Accumulating evidence indicates many brain functions are mediated by epigenetic regulation of neural genes, and their dysregulations result in neuronal disorders. Experiences such as learning and recall, as well as physical exercise, induce neuronal activation through epigenetic modifications and by changing the noncoding RNA profiles. Animal models, brain samples from patients, and the development of diverse analytical methods have broadened our understanding of epigenetic regulation in the brain. Diverse and specific epigenetic changes are suggested to correlate with neuronal development, learning and memory, aging and age-related neuronal diseases. Although the results show some discrepancies, a careful comparison of the data (including methods, regions and conditions examined) would clarify the problems confronted in understanding epigenetic regulation in the brain.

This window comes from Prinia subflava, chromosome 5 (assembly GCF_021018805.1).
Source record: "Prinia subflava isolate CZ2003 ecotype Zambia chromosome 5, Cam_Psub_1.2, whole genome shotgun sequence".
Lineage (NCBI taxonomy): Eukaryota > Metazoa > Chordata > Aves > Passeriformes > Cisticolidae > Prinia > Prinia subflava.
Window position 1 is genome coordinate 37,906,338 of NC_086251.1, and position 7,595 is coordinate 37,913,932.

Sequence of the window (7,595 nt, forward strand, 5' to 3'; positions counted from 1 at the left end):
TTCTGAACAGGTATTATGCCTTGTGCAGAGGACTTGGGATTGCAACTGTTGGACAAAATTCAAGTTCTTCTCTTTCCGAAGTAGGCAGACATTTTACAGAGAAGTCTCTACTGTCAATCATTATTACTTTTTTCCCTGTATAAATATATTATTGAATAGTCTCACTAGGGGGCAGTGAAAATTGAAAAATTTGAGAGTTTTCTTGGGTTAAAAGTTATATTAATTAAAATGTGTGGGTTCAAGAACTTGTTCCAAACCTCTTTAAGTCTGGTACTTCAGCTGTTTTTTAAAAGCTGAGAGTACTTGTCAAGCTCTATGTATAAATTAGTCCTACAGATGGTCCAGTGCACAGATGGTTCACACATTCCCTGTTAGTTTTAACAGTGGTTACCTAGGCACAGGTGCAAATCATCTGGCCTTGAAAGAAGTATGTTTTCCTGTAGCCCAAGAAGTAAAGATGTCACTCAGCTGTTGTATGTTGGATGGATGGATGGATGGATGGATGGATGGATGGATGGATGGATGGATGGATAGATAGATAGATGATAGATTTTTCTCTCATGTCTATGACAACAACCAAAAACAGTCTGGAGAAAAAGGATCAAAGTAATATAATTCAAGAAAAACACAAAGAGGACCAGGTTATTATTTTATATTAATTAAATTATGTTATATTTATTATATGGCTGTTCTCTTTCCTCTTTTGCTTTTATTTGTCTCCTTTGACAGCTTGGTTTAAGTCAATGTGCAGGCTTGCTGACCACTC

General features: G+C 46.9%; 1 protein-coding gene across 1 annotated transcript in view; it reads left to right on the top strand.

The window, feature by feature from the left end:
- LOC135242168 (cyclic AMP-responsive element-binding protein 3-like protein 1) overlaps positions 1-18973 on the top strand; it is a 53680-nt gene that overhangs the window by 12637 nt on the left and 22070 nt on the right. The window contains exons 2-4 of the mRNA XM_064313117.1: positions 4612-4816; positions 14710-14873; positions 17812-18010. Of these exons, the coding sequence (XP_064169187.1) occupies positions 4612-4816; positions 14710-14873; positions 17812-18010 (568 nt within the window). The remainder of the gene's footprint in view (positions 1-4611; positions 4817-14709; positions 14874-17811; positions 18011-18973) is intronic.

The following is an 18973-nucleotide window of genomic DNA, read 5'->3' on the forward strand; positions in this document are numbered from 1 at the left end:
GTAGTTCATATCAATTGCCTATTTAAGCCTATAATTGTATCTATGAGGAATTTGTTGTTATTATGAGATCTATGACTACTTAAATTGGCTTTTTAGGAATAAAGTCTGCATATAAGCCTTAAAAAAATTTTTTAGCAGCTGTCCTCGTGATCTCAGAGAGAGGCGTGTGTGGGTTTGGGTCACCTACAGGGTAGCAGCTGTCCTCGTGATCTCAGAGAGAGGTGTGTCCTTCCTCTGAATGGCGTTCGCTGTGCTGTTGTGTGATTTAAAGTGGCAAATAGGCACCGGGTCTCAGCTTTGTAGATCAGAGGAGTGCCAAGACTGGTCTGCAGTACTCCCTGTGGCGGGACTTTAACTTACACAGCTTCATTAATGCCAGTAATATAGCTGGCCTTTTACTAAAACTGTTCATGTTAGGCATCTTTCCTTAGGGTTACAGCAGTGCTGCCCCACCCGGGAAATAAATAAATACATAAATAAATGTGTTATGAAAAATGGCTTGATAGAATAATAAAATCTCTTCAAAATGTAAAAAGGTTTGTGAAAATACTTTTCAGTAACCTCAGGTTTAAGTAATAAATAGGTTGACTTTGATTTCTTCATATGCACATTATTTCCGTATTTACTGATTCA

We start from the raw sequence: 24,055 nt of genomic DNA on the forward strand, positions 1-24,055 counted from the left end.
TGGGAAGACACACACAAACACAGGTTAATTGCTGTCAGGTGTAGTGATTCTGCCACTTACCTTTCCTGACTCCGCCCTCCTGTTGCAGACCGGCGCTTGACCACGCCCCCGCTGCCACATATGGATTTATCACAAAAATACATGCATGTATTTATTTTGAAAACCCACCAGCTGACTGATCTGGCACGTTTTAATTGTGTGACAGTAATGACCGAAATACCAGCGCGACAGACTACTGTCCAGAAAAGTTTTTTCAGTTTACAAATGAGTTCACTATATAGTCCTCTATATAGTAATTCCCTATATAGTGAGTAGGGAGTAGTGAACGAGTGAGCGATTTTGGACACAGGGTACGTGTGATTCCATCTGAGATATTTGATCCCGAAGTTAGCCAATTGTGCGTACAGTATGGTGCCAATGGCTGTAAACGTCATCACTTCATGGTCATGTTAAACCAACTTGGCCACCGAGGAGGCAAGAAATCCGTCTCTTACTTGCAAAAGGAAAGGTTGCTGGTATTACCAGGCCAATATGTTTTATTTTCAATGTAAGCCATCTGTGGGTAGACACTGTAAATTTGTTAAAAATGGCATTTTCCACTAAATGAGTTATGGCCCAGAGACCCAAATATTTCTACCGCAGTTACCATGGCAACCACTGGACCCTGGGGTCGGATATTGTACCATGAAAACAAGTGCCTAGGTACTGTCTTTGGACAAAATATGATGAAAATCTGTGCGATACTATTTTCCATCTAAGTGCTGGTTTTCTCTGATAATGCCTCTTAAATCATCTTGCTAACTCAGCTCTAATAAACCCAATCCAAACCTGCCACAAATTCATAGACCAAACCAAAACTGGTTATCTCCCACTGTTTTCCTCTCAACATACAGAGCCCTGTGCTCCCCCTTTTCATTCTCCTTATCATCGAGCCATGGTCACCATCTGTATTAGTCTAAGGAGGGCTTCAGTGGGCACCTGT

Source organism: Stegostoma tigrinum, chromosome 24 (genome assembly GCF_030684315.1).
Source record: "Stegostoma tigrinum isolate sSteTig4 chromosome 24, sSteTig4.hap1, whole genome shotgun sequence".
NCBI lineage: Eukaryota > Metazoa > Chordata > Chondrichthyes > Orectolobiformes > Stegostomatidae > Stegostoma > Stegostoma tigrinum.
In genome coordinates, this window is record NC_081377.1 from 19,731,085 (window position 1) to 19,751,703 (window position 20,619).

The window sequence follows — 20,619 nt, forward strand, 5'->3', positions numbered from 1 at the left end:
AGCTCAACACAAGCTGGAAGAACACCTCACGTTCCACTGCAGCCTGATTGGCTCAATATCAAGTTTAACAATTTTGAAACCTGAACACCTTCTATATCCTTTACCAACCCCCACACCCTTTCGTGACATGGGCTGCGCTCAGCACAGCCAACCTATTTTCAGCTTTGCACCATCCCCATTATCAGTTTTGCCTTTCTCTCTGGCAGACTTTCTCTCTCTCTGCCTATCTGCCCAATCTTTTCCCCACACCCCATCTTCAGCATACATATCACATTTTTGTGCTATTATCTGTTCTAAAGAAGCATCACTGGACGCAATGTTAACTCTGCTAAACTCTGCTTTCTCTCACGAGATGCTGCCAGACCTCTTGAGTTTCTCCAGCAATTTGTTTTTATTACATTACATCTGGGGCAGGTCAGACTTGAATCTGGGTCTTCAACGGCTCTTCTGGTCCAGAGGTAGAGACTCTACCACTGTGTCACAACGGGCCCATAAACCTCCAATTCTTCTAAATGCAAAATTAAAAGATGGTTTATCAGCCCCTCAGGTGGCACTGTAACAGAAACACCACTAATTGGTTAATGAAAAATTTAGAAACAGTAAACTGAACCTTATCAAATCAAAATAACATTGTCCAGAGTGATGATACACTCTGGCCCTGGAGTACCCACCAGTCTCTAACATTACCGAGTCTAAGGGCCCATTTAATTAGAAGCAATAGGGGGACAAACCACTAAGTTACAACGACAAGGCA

Bibliographical noteFunding Information:
This research was supported by the Bio & Medical Technology Development Program of the National Research Foundation (NRF) funded by the Ministry of Science, ICT and Future Planning (grant number: NRF-2012M3A9B4028272), and Collaborative Genome Program for Fostering New Post-Genome industry through the National Research Foundation of Korea (NRF) funded by the Ministry of Science ICT and Future Planning (grant number: 2015M3C9A4053251 and 2016M3C9A4921712) to Y-J Kim and by the Mid-Career Researcher Program (NRF-2012R1A2A2A01010176) and Basic Science Research Program (NRF-2011-0010593) of the National Research Foundation (NRF) funded by the Ministry of Science, ICT and Future Planning to J. Kim-Ha. We thank JB Moon for his help with figures.
© 2016 by the The Korean Society for Biochemistry and Molecular Biology.
All Science Journal Classification (ASJC) codes
- Molecular Biology